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Achieving large-scale changes to develop a sustained hydrogen economy requires a large amount of planning and cooperation at national and international levels alike. ECS developed a long-term hydrogen-based scenario (B1-H2) of the global energy system to examine the future perspectives of fuel cells (Barreto et al., 2002). That earlier study, done with the collaboration and support of the Tokyo Electric Power Company (TEPCO), illustrated the key role of hydrogen towards a clean and sustainable energy future. In an affluent, low-population-growth, equity and sustainability-oriented world, hydrogen technologies experience substantial but plausible performance and costs improvements and diffuse extensively. Fuel cells and other hydrogen-using technologies play a major role in a transformation towards a more flexible, less vulnerable, distributed energy system that meets energy needs in a cleaner, more efficient and cost-effective way. This profound structural transformation of the global energy system brings substantial improvements in energy intensity and an accelerated decarbonizaton of the energy mix, resulting in relatively low climate impacts.
In order to understand the future potential of hydrogen, in this report we compare the two main hydrogen production alternatives from natural gas and biomass as identified in the above-mentioned (B1-H2) scenario in more detail. The first alternative, steam reforming of natural gas, is a well-established technology and the most common and current method to produce hydrogen (Ogden, 1999a). The second technology, biomass gasification, is still in its infancy. A small number of demonstration facilities are in place. Many issues still have to be addressed before the technology can be expected to reach an adequate technical performance and hence become economically competitive (Milne et al., 2002). Nevertheless, biomass-based systems are a very promising option for ensuring the sustainability of a future hydrogen-supply system.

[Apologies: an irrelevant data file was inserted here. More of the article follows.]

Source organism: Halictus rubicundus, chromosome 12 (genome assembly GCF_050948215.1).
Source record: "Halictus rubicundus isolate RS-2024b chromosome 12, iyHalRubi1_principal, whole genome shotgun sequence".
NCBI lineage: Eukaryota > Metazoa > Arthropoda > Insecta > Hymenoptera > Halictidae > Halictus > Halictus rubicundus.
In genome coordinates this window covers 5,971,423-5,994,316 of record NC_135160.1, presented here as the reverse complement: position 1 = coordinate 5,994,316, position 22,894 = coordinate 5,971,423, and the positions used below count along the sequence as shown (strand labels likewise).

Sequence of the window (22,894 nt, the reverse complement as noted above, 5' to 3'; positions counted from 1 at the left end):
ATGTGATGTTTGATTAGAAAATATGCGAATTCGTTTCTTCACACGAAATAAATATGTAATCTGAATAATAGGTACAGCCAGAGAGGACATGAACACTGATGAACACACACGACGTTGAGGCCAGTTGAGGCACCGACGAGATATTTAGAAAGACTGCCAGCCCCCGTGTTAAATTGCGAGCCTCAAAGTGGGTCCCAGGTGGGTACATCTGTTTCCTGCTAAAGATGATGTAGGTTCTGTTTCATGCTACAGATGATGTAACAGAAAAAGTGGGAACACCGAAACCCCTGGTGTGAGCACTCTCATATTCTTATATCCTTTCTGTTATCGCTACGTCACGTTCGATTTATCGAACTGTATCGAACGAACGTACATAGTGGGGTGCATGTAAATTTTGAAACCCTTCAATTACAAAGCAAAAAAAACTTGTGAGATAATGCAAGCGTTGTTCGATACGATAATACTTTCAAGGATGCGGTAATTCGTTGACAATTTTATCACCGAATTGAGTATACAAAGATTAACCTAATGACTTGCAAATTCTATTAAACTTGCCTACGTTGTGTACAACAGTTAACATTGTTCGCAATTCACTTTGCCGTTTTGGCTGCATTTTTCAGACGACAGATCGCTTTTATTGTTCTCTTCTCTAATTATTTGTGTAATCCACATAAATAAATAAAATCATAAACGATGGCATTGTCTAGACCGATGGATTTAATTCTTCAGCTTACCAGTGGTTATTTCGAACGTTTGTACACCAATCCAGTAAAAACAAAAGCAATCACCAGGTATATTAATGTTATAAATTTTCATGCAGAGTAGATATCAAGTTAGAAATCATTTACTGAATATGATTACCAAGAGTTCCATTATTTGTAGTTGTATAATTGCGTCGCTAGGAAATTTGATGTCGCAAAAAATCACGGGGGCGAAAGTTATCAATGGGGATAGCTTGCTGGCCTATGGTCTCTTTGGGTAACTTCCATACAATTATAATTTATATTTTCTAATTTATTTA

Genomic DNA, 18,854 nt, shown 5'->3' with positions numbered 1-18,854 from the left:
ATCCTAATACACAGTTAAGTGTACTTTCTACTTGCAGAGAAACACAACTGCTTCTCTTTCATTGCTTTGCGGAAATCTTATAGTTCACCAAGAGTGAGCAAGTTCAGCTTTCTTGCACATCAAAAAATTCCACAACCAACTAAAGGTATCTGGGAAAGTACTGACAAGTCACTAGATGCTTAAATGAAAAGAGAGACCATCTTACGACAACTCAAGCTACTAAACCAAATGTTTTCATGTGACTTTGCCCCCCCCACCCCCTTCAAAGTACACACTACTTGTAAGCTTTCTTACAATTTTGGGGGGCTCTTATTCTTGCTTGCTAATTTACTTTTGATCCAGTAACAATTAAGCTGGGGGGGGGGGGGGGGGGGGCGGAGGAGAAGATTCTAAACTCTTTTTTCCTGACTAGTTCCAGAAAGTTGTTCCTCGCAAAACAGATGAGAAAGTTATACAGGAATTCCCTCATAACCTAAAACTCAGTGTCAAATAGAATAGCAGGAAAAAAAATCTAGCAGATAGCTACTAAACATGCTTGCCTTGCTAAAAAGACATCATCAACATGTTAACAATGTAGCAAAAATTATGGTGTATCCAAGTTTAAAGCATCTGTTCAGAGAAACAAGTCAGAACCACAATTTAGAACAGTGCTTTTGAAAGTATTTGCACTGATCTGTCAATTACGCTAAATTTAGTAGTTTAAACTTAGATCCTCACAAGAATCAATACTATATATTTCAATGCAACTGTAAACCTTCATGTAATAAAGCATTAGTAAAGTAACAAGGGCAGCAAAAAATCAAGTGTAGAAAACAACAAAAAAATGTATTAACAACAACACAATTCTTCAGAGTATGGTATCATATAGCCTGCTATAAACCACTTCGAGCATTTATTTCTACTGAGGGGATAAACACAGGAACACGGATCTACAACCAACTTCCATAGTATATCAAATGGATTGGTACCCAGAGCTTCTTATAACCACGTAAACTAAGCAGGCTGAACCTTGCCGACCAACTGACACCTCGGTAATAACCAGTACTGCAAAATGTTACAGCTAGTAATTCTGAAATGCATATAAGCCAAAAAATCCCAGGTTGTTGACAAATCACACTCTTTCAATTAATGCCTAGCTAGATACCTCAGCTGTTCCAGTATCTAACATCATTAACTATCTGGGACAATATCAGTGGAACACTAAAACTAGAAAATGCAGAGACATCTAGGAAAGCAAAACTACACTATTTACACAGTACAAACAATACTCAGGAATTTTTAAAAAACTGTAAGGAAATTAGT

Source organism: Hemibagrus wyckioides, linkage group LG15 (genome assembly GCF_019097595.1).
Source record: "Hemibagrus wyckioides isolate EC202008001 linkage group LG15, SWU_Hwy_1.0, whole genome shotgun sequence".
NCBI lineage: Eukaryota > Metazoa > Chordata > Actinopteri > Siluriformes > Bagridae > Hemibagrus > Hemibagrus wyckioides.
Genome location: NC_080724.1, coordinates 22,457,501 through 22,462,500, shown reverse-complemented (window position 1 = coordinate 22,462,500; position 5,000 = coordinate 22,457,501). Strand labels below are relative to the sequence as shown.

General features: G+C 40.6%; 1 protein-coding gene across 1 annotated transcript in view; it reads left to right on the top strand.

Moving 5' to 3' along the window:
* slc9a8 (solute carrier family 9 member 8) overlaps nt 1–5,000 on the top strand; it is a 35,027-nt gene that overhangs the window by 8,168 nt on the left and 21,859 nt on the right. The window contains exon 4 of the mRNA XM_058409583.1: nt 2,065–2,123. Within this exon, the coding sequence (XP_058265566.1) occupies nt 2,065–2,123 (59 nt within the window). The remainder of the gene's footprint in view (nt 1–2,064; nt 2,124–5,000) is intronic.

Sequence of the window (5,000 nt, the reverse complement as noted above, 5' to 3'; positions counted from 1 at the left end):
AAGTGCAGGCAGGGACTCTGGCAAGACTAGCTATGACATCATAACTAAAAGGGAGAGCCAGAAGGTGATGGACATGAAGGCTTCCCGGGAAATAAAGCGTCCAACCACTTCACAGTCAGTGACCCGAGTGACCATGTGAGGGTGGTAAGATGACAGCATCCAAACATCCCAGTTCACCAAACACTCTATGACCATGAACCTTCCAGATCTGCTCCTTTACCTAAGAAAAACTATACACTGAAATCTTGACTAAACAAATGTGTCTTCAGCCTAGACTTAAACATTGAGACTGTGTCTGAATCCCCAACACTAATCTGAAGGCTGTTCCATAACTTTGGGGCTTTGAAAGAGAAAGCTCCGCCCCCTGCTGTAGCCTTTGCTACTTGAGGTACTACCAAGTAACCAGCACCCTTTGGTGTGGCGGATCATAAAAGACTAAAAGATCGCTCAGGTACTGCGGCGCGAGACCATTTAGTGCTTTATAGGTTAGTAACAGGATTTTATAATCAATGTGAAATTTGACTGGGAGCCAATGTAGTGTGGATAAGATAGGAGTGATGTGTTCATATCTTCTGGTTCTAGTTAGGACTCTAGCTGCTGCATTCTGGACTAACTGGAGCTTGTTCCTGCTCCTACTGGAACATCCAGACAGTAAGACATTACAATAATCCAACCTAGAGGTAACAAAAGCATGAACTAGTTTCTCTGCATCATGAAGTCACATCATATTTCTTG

The report includes a comparative analysis of both systems and their potential for carbon mitigation via CO2 capture and sequestration. Estimates of the hydrogen costs for alternative production chains are presented, and the competitiveness of the systems under alternative CO2 taxes are analyzed. Both technologies appear as economically attractive and environmentally compatible options for shaping a sustainable hydrogen economy and contributing to the mitigation of greenhouse gas emissions in the long term.
|Item Type:||Monograph (IIASA Interim Report)|
|Research Programs:||Energy (ENE)
Transitions to New Technologies (TNT)
Environmentally Compatible Energy Strategies (ECS)
|Depositing User:||IIASA Import|
|Date Deposited:||15 Jan 2016 02:15|
|Last Modified:||03 Nov 2016 09:14|
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